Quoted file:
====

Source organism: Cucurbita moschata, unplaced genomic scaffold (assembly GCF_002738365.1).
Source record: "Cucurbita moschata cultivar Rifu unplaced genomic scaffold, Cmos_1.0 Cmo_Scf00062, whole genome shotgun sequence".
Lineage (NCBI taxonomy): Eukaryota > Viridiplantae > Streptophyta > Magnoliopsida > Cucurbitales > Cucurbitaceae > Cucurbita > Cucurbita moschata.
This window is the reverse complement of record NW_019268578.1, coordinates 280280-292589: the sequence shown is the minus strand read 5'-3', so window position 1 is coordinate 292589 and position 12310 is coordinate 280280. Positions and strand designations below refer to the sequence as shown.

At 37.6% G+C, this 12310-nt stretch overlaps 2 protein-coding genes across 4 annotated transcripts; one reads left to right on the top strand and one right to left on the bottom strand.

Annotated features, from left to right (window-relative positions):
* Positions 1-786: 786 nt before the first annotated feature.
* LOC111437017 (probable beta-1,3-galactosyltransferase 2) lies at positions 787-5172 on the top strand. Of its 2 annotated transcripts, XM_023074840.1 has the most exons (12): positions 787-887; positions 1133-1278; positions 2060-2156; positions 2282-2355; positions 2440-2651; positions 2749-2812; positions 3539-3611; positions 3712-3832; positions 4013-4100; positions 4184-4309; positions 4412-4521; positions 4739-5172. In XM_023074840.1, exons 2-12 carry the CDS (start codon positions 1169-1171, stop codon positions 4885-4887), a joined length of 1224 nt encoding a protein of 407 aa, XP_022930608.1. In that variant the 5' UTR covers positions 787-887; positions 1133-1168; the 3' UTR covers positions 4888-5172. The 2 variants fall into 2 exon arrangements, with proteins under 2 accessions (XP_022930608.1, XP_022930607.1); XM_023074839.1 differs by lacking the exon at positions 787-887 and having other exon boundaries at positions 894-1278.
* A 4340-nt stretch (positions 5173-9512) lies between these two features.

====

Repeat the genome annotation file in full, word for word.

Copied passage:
Source organism: Cucurbita moschata, unplaced genomic scaffold (assembly GCF_002738365.1).
Source record: "Cucurbita moschata cultivar Rifu unplaced genomic scaffold, Cmos_1.0 Cmo_Scf00062, whole genome shotgun sequence".
Lineage (NCBI taxonomy): Eukaryota > Viridiplantae > Streptophyta > Magnoliopsida > Cucurbitales > Cucurbitaceae > Cucurbita > Cucurbita moschata.
This window is the reverse complement of record NW_019268578.1, coordinates 280280-292589: the sequence shown is the minus strand read 5'-3', so window position 1 is coordinate 292589 and position 12310 is coordinate 280280. Positions and strand designations below refer to the sequence as shown.

At 37.6% G+C, this 12310-nt stretch overlaps 2 protein-coding genes across 4 annotated transcripts; one reads left to right on the top strand and one right to left on the bottom strand.

Annotated features, from left to right (window-relative positions):
* Positions 1-786: 786 nt before the first annotated feature.
* LOC111437017 (probable beta-1,3-galactosyltransferase 2) lies at positions 787-5172 on the top strand. Of its 2 annotated transcripts, XM_023074840.1 has the most exons (12): positions 787-887; positions 1133-1278; positions 2060-2156; positions 2282-2355; positions 2440-2651; positions 2749-2812; positions 3539-3611; positions 3712-3832; positions 4013-4100; positions 4184-4309; positions 4412-4521; positions 4739-5172. In XM_023074840.1, exons 2-12 carry the CDS (start codon positions 1169-1171, stop codon positions 4885-4887), a joined length of 1224 nt encoding a protein of 407 aa, XP_022930608.1. In that variant the 5' UTR covers positions 787-887; positions 1133-1168; the 3' UTR covers positions 4888-5172. The 2 variants fall into 2 exon arrangements, with proteins under 2 accessions (XP_022930608.1, XP_022930607.1); XM_023074839.1 differs by lacking the exon at positions 787-887 and having other exon boundaries at positions 894-1278.
* A 4340-nt stretch (positions 5173-9512) lies between these two features.